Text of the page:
Future of hatchery is getting bleaker

NEW LONDON -- The demolition of the former fish hatchery in New London will be advertised for bids Friday, according to the state Department of Natural Resources.

NEW LONDON -- The demolition of the former fish hatchery in New London will be advertised for bids Friday, according to the state Department of Natural Resources.

Whether the building will actually be torn down this year will be up to the contractor, said Mark Friday, DNR building manager for southern Minnesota. Landscaping work can't be completed when the ground is frozen so Friday figures the project won't happen until spring. The bids are scheduled to be opened at 2 p.m. Nov. 22 in New Ulm, Friday said.

Despite demolition plans, a Spicer woman is still looking for support to leave the building standing.

Renee Jenniges, who owns a New London business, has made arrangements to put petitions asking for the building's preservation in nine New London businesses. She hopes to have the petitions out today. Along with signatures, people will also be able to write suggestions for the building's use.

"We'll see how they go," Jenniges said. "We're hoping to get really great suggestions."


The New London City Council has been dealing with the deteriorating building for more than 20 years, asking for repairs and threatening condemnation in that time.

The wooden portion of the building was demolished and the brick portion was gutted in 2003. The building does not have sewer or water service.

Bricks are falling off the building, which was a 1941 Works Progress Administration project. Parts of the building are rotting. The roof also needs repair.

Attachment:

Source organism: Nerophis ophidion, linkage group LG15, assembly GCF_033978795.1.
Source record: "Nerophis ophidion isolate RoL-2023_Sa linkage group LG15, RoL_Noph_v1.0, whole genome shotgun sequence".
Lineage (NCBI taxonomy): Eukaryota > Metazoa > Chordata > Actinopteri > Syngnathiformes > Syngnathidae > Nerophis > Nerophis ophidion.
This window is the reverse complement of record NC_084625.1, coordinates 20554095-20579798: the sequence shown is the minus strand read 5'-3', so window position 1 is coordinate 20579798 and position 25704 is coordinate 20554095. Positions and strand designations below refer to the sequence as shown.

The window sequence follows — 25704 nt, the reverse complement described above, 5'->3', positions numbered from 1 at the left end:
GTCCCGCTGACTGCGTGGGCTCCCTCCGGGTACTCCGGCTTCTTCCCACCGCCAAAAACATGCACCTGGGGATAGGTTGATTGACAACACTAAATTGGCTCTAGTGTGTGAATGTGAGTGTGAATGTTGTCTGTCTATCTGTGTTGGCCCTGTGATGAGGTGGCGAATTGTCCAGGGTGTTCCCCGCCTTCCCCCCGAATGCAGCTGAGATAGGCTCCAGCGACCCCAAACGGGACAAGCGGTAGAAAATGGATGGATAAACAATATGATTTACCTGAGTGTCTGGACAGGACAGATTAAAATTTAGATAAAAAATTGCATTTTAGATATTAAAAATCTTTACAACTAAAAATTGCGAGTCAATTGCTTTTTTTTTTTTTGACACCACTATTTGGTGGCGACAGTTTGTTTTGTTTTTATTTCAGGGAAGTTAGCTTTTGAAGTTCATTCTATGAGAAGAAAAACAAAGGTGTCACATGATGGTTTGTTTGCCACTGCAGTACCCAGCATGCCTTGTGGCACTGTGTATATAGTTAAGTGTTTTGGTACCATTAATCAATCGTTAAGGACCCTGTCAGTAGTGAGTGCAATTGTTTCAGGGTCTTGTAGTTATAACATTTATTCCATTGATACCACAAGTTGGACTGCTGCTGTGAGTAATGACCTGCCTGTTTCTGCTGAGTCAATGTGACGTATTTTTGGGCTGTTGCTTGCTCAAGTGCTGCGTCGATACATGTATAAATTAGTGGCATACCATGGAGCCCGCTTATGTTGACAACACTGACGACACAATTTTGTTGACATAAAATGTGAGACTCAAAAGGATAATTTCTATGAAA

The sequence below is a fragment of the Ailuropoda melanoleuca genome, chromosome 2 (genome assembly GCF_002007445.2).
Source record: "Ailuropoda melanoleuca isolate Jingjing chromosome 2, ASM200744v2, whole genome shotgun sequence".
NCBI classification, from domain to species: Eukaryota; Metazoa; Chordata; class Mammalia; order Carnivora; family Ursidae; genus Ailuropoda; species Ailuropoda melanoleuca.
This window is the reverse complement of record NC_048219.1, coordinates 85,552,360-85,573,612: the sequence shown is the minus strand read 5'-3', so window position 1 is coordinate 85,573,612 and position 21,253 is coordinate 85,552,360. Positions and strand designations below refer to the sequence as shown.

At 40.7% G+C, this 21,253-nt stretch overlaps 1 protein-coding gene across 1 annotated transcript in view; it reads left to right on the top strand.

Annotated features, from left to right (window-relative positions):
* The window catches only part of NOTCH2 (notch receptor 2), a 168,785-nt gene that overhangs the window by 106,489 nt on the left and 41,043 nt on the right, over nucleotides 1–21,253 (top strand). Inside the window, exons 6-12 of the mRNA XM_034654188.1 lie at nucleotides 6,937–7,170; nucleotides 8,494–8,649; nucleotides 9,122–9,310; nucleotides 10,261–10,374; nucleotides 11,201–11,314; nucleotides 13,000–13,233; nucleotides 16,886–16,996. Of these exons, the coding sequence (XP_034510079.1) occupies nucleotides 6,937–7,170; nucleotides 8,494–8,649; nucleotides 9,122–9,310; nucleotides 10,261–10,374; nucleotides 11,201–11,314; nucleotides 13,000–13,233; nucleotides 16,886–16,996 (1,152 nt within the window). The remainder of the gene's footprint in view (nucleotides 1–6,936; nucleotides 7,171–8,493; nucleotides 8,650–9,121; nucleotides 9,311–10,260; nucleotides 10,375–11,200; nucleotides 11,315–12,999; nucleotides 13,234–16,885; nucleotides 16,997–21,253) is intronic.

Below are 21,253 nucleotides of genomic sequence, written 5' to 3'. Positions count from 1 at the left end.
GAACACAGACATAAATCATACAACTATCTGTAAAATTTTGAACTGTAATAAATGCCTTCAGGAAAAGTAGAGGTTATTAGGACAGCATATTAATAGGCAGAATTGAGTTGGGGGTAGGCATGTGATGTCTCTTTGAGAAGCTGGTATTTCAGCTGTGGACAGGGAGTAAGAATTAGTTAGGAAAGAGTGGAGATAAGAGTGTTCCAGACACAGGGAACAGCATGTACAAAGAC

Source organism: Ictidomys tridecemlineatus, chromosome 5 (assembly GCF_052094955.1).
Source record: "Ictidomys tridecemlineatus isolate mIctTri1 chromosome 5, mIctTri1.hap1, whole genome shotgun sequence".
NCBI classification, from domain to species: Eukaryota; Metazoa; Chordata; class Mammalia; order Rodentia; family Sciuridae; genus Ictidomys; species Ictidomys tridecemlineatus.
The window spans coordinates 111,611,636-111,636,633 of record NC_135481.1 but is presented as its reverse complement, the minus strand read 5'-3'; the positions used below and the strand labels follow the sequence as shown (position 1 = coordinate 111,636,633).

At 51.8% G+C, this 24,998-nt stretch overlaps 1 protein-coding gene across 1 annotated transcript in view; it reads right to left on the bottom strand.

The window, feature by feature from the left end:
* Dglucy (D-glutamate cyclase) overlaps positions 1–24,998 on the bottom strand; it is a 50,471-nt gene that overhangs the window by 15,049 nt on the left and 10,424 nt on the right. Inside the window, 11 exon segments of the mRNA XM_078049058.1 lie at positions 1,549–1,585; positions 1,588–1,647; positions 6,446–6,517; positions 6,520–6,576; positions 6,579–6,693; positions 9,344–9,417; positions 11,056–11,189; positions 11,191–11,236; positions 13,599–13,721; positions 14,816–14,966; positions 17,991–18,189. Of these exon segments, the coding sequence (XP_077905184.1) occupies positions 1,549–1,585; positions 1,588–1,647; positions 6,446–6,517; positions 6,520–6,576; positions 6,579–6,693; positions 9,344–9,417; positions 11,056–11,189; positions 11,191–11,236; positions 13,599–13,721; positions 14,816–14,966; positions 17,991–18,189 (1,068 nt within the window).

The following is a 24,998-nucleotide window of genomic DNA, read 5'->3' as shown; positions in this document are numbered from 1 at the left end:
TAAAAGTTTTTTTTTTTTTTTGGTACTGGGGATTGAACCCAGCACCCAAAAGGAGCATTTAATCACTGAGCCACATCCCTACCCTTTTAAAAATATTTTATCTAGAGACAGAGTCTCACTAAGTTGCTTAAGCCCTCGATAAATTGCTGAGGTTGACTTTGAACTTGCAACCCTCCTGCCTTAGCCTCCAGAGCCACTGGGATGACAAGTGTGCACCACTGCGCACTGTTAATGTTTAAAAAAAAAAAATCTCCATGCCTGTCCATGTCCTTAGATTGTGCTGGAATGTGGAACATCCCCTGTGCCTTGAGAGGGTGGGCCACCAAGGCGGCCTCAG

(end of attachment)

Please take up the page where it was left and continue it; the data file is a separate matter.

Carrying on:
The council held a public hearing last year to get input on a proposal to tear the building down, but no one came to it.

The DNR told the council it would tear down the top portion of the building in October, but a technical glitch in the bid preparations delayed bidding the project, according to the DNR.

The bottom portion of the building needs to remain because the DNR believes it acts as part of the dam on the Mill Pond.

In September, Jenniges came forward with a proposal to purchase the building, fix it up and possibly put her massage therapy business there.

The DNR said it couldn't sell the building because of its relationship to the dam. The DNR wants to rehabilitate the dam, and the building may have to be demolished anyway because of that project. But the new dam could also have no affect on the building.


The DNR said it could leave up the building until it determines whether the dam will affect the hatchery, which could take two to five years. In that time, the DNR would not allow significant structural improvements to it, such as fixing the roof.

Jenniges offered to do some minor work such as painting the building and trimming the hedges, but the council said that wouldn't fix its safety issues.

Two weeks ago, the DNR told Jenniges she couldn't do any work to the building, Friday said.

This past Wednesday, the council discussed the building and the schedule for demolition. Council members expressed frustration with the delays because they were originally told it would be demolished in October.

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